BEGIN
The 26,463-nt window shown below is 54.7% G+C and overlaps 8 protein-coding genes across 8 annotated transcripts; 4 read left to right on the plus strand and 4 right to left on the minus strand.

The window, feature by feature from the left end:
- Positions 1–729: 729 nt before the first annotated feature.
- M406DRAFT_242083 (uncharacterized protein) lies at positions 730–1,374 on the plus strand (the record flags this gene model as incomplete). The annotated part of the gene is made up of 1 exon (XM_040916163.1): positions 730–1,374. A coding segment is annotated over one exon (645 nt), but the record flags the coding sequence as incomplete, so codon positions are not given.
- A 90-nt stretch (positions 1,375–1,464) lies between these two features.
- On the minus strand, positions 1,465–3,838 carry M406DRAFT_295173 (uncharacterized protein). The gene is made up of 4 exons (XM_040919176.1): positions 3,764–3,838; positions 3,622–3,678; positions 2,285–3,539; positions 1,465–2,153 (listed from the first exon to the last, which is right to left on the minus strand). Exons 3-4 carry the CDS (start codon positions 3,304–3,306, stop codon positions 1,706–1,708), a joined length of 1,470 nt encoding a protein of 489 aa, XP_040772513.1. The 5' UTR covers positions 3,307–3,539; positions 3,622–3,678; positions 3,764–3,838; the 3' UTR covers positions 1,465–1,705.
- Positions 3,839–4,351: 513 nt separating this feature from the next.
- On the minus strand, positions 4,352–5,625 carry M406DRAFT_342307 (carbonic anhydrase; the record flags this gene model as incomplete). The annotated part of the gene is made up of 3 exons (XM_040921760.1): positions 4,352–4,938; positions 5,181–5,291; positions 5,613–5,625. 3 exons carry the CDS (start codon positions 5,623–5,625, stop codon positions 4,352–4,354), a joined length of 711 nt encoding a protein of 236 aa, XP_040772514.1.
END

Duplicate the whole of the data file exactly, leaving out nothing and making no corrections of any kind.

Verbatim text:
The 26,463-nt window shown below is 54.7% G+C and overlaps 8 protein-coding genes across 8 annotated transcripts; 4 read left to right on the plus strand and 4 right to left on the minus strand.

The window, feature by feature from the left end:
- Positions 1–729: 729 nt before the first annotated feature.
- M406DRAFT_242083 (uncharacterized protein) lies at positions 730–1,374 on the plus strand (the record flags this gene model as incomplete). The annotated part of the gene is made up of 1 exon (XM_040916163.1): positions 730–1,374. A coding segment is annotated over one exon (645 nt), but the record flags the coding sequence as incomplete, so codon positions are not given.
- A 90-nt stretch (positions 1,375–1,464) lies between these two features.
- On the minus strand, positions 1,465–3,838 carry M406DRAFT_295173 (uncharacterized protein). The gene is made up of 4 exons (XM_040919176.1): positions 3,764–3,838; positions 3,622–3,678; positions 2,285–3,539; positions 1,465–2,153 (listed from the first exon to the last, which is right to left on the minus strand). Exons 3-4 carry the CDS (start codon positions 3,304–3,306, stop codon positions 1,706–1,708), a joined length of 1,470 nt encoding a protein of 489 aa, XP_040772513.1. The 5' UTR covers positions 3,307–3,539; positions 3,622–3,678; positions 3,764–3,838; the 3' UTR covers positions 1,465–1,705.
- Positions 3,839–4,351: 513 nt separating this feature from the next.
- On the minus strand, positions 4,352–5,625 carry M406DRAFT_342307 (carbonic anhydrase; the record flags this gene model as incomplete). The annotated part of the gene is made up of 3 exons (XM_040921760.1): positions 4,352–4,938; positions 5,181–5,291; positions 5,613–5,625. 3 exons carry the CDS (start codon positions 5,623–5,625, stop codon positions 4,352–4,354), a joined length of 711 nt encoding a protein of 236 aa, XP_040772514.1.